What exactly is friendship? It’s a crucial question, one of the most important any of us will ever face—personally, politically, or theologically. But when do we ever, as adults, get a chance to think such a question through, especially in a context that allows friendship to blossom?
In the ancient world, friendship was a high and noble thing. One of the great instances of it occurs in the Iliad between Achilles and Patroklos, a friendship that our students at Wyoming Catholic College encounter in the first semester of their freshman year. Yet it must be a little puzzling. Patroklos appears rarely in the first two-thirds of the poem. Homer never presents the two friends talking at length, say, about Agamemnon’s insult to Achilles, and whenever they do appear together, Achilles is such an overwhelming presence that theirs hardly seems an equal relationship. In one crucial scene, Patroklos comes back with news of a wounded healer in the Achaian army, and Achilles mocks him for his pity, comparing him to a little girl who begs to be picked up by her mother. Yet he lets Patroklos wear his own armor into battle, a favor it is impossible to imagine with any other Achaian, and he gives up his own life to avenge the death of Patroklos—surely one of the reasons this friendship is held up as most noteworthy, most paradigmatic, even though we see little of its inner character in the conversations of the poem.
What exactly is friendship? It’s a crucial question, one of the most important any of us will ever face—personally, politically, or theologically. But when do we ever, as adults, get a chance to think such a question through, especially in a context that allows friendship to blossom? We need time away, we need good guidance and room for meditation, and that’s exactly what we hope to provide this summer in the third Wyoming School of Catholic Thought, No Better Gift: Friendship from the Iliad to Facebook, which will be held at Wyoming Catholic College from June 9 to 13. Wyoming Catholic College faculty will give talks and lead seminars; we will have meals together, spend afternoons hiking or horseback riding or just relaxing, watch films in the evening, take advantage of stargazing opportunities, and get to know each other well. If the past two summers are any indication, we will enjoy serious and prolonged conversation with interested, intelligent adults who long for this kind of experience.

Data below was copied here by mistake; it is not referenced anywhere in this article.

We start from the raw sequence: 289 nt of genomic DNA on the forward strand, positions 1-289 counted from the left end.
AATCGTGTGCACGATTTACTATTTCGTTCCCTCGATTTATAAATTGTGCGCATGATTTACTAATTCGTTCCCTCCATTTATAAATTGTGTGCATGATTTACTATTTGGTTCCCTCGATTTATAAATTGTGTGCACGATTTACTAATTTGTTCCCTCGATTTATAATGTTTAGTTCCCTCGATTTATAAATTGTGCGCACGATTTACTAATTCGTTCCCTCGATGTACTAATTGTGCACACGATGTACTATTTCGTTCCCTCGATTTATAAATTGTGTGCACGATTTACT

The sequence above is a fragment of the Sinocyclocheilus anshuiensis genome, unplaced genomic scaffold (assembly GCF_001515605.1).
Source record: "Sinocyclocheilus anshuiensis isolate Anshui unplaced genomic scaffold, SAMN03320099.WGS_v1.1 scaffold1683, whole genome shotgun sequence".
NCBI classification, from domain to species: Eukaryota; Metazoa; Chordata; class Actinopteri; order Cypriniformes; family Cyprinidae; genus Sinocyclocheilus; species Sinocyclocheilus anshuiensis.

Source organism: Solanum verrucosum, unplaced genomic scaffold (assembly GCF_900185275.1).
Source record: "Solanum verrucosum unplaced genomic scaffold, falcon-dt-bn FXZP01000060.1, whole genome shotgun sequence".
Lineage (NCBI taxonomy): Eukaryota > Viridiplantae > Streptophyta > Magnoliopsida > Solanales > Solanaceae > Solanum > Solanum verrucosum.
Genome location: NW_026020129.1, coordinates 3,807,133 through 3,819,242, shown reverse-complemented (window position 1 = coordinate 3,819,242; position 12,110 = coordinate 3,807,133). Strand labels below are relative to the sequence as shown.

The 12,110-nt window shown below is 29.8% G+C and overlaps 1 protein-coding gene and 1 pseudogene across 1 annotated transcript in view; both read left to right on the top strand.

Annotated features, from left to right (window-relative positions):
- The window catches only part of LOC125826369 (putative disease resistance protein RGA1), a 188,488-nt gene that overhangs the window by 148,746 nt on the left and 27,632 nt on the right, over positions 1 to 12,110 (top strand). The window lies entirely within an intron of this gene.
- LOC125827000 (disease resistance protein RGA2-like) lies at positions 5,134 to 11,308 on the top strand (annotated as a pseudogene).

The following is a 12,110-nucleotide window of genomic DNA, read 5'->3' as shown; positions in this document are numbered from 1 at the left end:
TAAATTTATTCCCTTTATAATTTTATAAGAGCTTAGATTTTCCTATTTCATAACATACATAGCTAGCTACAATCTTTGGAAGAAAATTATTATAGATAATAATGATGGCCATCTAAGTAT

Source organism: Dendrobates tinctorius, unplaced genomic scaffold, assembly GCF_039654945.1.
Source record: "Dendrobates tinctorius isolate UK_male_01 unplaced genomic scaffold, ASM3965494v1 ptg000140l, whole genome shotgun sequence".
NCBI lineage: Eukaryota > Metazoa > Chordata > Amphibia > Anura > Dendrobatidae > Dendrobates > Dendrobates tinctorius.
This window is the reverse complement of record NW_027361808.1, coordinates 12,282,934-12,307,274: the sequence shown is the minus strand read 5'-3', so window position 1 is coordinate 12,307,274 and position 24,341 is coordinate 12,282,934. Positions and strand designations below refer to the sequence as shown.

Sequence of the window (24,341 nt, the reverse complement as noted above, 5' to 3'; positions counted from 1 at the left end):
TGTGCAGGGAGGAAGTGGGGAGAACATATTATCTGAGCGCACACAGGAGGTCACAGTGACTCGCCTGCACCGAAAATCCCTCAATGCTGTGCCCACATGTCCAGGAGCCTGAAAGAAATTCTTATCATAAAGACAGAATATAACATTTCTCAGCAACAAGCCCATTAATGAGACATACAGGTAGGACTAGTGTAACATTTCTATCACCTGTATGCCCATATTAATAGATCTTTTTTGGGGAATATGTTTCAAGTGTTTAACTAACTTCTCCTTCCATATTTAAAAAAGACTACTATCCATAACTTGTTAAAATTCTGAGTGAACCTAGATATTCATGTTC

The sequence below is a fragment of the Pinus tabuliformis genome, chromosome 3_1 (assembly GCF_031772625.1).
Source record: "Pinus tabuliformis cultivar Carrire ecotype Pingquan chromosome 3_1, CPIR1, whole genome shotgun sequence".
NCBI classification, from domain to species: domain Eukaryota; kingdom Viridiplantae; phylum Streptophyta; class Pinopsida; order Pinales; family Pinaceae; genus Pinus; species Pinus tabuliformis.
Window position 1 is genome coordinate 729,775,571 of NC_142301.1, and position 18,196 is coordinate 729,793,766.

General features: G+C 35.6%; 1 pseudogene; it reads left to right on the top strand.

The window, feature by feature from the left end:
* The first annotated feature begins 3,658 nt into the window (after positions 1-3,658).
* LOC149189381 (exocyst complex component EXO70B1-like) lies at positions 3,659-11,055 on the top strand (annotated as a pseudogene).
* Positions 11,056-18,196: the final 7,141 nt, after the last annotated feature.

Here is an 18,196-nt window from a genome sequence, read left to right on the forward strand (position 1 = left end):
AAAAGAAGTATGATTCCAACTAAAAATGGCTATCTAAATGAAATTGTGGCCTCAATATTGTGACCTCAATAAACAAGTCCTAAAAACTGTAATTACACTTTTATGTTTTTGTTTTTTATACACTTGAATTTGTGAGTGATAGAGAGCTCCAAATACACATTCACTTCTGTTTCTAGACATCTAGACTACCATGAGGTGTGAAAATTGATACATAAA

One of our texts will be a selection from the Iliad, but we will also be looking into the First Book of Samuel, the Odyssey, Aristotle, the Church Fathers, St. Thomas Aquinas, Jane Austen, Herman Melville, Dostoevsky, and William Faulkner, as well as a selection of poems. We will have the opportunity to explore many kinds of friendship. For example, what about friendships between husbands and wives? Or between women (apparently unthinkable in the ancient world)? Or between parents and children. Or teachers and students? Can these be true friendships in the ancient sense?
Michel de Montaigne in his famous essay “Of Friendship” thought probably not. “In general, all associations that are forged and nourished by pleasure or profit, by public or private needs, are the less beautiful and noble, and the less friendships, in so far as they mix into friendship another cause and object and reward than friendship itself.” He goes on to deny that parents and children, brothers and sisters, or husbands and wives can qualify for friendship rightly understood—but is that true? Or can pleasures, needs, and profit sometimes disappear in a newly discovered equality? True friendship, Montaigne writes, “is spiritual, and the soul grows refined by practice.” In the kind of friendship he means, “our souls mingle and blend with each other so completely that they efface the seam that joined them and cannot find it again.” Aristotle understood such seamless friendships, and he has much to say in the Nicomachean Ethics about friendship as the basis of political life rightly understood, calling it higher than justice. Certainly Christ Himself summoned us into a friendship beyond anxiety or calculation, beyond human understanding: “I have called you friends, for all that I have heard from my Father I have made known to you.”
Space is limited for this summer’s WSCT, so please apply soon if you are interested in the discussion, yes, but also in the friendships that we hope to forge.[*]
Republished with gracious permission from Wyoming Catholic College.
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*More information about the program can be found on the Wyoming School of Catholic Thought page.
Editor’s Note: The featured image is “Achilles Playing the Lyre Before Patroclus” (c. 1680) by Gerard de Lairesse, courtesy of Wikimedia Commons.